This study was conducted in order to identify factors that influence the will of self‐reliance among workers participating in self‐support programs. For this purpose, data were collected from self‐support program participants in 2012 (1,301 participants in self‐supporting labor programs and 128 in selfsupport community programs). Input variables analyzed as factors influencing the will of self‐reliance were socio‐demographic variables, self‐esteem, and social capital.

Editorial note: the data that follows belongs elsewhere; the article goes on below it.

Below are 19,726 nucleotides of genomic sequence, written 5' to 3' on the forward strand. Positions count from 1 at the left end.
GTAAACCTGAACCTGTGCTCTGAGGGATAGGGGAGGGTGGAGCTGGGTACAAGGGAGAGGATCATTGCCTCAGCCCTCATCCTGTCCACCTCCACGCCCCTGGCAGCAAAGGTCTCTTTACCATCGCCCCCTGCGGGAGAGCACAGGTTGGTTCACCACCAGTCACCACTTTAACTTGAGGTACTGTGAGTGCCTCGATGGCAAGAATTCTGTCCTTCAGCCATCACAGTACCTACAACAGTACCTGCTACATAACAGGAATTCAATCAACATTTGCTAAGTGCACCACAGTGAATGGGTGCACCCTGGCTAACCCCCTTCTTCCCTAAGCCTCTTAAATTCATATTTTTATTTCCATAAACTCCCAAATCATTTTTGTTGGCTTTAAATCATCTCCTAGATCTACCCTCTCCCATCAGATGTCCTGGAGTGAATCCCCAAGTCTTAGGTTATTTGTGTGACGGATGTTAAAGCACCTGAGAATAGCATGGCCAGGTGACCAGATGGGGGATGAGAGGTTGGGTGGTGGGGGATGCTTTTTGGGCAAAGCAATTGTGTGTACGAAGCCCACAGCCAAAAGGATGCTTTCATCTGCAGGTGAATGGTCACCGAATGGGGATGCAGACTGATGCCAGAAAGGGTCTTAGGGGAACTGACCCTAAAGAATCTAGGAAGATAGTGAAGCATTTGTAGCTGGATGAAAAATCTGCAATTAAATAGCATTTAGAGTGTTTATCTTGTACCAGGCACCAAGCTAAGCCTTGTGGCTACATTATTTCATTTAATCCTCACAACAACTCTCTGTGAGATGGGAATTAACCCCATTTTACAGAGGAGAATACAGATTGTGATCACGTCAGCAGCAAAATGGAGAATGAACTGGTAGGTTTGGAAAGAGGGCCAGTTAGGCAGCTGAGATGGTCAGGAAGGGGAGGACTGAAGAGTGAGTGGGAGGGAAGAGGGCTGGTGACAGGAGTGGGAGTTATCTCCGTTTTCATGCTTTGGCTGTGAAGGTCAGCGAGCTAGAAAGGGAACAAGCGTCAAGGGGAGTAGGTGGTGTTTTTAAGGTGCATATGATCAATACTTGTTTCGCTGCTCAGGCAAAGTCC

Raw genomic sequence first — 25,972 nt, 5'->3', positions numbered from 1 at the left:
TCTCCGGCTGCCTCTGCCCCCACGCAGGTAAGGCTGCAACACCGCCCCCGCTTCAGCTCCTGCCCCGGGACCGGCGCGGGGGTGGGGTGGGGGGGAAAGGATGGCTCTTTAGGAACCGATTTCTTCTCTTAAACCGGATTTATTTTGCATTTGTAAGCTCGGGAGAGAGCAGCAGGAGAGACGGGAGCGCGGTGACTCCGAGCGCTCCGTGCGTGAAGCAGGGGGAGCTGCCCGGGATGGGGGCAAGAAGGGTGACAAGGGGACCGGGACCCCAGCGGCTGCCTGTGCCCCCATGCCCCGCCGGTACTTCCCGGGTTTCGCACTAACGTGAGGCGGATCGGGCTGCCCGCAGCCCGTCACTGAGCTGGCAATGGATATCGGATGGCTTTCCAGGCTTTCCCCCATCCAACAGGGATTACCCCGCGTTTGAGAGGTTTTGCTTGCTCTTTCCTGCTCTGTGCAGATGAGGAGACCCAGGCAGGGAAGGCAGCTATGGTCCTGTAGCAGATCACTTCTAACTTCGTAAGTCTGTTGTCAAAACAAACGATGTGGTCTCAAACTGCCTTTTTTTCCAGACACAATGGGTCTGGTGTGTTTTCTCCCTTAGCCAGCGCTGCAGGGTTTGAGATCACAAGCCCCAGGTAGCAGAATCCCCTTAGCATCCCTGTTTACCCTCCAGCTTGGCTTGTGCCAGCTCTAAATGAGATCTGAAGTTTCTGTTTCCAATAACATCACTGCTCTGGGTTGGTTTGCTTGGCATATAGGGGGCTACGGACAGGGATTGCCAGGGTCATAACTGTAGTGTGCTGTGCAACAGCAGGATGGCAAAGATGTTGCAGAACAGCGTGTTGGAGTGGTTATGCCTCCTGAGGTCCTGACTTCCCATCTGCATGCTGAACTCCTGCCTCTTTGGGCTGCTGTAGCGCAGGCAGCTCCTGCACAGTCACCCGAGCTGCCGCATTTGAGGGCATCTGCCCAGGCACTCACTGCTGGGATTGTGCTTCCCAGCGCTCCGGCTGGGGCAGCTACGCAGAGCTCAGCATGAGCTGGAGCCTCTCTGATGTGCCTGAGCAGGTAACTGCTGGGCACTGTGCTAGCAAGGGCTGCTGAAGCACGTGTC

According to the results, first, self‐supporting labor program participants’ self‐esteem was 2.328 out of 4 (S.M= .402) and it was somewhat lower than 2.406 (S.M=.404) in self‐support community participants, but the difference was not significant. Self‐supporting labor program participants’ social capital was 2.980 out of 5 (S.M=.844), significantly lower than 3.356 (S.M=.815) in self‐support community program participants. Self‐supporting labor program participants’ will of self‐support was 4.150 out of 5 (S.M=.602), lower than 4.314 (S.M=.521) in self‐support community program participants. Second, according to the results of regression analysis on self‐support program participants’ will of self‐reliance, age (B=‐.198, p<.001), self‐esteem (B=.236, p<.001), and social capital (B=.166, p<.001) were found to have a significant effect. That is, the will of self‐support was higher when age was young, when self‐esteem was high, and when social capital was high. Based on these findings, this study suggested self‐support policies, education systems, differentiated programs, etc. for enhancing self‐support program participants’ will of self‐reliance.